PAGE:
Trivia Crack, a game-show style quiz app that launched in Argentina, is swiftly taking over schools and college campuses around the world.
For months, Trivia Crack has been one of the most popular apps in American app stores, currently topping both the free and paid app charts. Now boasting 100 million users and 800,000 daily downloads, the app yesterday expanded with a UK version.
The basic of Trivia Crack is as old as board games. Users spin a colorful wheel, and then must answer a trivia question from one of six categories: geography, science, history, sports, art and entertainment. To win the game, you must win a crown in each of these categories before your opponent. You win crowns by correctly answering questions either after answering three questions in a row or landing on the purple crown icon.
Although the game is simple, as its name implies, it is completely addictive. Maximo Cavazzani, the CEO of the Argentinian gaming company Etermax that produces the app, says the name works on multiple levels.
“We thought of the name crack because it’s disruptive to the mind,” Cavazzani said. He added it could refer to the drug, but in Argentina “crack” is commonly used synonymously with the word expert. Etermax uses “Crack” in the titles of many of its American game titles, including Bingo Crack.
Trivia Crack is the first of Etermax’s games to take off in the United States. The company’s Apalabrados, a Spanish version of Words With Friends, was one of the top games in Spain. Cavazzani said because of that game’s past success, Trivia Crack was popular and profitable from day one.
But Trivia Crack, or Preguntados as its known in Spanish speaking countries, has reached new levels of success. In Argentina, a TV game show version of Trivia Crack has been aired, and a board game version is available.
Cavazzani says he thinks the app has been able to differentiate itself from existing trivia apps because of its question factory, dedicating many of the company’s engineers to just developing that part of the game. Trivia Crack allows users to submit questions for the game, which, Cavazzani said, keeps the questions in the app new and relevant.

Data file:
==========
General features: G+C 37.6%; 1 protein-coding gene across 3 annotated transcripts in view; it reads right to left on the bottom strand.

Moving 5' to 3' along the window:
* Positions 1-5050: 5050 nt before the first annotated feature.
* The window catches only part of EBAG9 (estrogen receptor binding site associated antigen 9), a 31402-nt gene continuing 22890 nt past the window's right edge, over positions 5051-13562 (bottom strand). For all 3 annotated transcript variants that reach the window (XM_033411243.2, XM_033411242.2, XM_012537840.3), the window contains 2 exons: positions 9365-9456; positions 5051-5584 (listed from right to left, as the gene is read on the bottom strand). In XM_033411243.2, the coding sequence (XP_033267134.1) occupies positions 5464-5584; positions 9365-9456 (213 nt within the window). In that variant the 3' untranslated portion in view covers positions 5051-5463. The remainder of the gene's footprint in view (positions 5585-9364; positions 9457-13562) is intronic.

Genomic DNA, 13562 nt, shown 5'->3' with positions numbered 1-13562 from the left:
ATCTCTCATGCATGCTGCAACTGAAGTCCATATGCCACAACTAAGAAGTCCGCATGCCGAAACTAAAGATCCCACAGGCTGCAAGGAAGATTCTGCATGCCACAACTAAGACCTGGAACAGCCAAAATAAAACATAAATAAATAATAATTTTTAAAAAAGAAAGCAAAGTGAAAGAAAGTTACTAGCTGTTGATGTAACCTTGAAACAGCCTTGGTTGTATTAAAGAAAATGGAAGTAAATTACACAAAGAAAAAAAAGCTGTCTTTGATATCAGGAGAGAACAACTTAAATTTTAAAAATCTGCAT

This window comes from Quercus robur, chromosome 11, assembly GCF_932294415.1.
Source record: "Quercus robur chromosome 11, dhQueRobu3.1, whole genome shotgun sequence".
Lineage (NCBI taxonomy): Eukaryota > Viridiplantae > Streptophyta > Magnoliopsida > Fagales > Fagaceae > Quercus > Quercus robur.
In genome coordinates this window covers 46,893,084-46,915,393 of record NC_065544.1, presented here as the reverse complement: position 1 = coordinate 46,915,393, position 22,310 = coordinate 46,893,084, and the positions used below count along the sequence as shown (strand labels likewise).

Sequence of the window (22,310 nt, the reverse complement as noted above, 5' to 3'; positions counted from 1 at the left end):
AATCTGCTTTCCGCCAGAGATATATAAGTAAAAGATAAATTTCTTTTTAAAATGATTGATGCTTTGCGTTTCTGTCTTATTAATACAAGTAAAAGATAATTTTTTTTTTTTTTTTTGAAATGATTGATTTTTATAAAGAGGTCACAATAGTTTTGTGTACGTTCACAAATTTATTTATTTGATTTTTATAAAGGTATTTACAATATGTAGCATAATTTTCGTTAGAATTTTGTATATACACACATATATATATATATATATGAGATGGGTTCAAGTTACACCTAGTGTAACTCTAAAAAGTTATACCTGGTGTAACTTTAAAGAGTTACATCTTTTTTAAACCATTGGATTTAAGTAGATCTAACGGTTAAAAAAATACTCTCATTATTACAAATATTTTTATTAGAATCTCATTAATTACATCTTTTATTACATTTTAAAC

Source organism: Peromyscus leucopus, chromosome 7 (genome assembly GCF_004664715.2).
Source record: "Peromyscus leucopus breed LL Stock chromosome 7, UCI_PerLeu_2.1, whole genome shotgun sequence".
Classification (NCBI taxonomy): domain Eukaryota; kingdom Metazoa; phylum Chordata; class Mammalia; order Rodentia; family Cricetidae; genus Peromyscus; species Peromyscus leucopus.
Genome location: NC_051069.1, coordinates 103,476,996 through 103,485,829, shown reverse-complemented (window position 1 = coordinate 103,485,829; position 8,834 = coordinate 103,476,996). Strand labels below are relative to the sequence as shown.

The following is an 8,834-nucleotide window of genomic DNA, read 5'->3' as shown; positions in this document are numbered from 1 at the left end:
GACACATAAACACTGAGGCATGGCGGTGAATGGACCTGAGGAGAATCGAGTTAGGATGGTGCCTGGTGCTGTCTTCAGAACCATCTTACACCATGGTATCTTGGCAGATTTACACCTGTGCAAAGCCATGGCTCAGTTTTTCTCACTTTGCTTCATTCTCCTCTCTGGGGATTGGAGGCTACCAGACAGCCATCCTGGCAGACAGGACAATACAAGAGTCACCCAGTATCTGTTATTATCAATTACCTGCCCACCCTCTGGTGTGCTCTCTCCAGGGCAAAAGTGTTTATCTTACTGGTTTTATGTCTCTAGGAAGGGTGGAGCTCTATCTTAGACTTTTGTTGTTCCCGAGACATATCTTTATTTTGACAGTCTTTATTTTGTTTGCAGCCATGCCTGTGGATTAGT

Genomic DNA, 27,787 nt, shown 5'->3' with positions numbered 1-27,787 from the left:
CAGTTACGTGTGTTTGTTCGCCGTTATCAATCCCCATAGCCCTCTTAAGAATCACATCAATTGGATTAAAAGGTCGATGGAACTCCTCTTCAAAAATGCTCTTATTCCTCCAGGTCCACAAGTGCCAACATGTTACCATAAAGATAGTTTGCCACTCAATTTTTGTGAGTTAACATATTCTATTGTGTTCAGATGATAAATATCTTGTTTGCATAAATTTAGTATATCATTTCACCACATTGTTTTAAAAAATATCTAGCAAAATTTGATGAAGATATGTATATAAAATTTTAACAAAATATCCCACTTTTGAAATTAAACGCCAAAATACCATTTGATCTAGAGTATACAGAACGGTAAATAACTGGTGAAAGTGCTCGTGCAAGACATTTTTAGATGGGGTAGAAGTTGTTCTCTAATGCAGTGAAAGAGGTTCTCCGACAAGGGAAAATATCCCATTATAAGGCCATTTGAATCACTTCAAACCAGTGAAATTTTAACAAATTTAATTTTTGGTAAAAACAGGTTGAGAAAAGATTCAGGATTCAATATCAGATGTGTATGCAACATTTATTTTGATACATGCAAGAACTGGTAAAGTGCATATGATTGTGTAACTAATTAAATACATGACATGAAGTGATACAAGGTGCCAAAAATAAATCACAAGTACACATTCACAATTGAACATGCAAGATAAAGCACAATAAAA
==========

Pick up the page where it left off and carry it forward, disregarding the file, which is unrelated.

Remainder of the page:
Obviously allowing everyone to submit questions results in a lot of duds, but Trivia Crack also allows users to offer feedback on the questions. If they’re reported as offensive, boring or wrong, they get the boot. Cavazzani estimated if the system received 200,000 question submissions, about 1,000 will go to production. Then the frequency the questions appear depends on user feedback and the number of correct responses they receive.
He noted that while Trivia Crack has users of all ages, it’s become particularly popular at schools and universities, where players are more likely to ask people around them for help with answers. Once friends help with answers, they’re more likely to download and play it themselves. On my own campus, it’s hard to miss how many students are spinning the colorful Trivia Crack wheel on their way to class or even during dry lectures.
Trivia Crack isn’t perfect. Sometimes you still get questions that seem unfairly easy as compared to others. If you play frequently, you’ll see questions repeat.
Cavazanni said the app has overcome many of the obstacles of producing trivia questions that work for a global audience. Initially he said American users were at times frustrated by the number of soccer questions that came up in the sports category.
Despite some of the initial cultural barriers, Cavazzani said he attributes much of the app’s success to its roots in Latin America.
“We’re proof that great things in technology can be done outside of Silicon Valley,” Cavazzani said. “It forces you to be a more independent company.”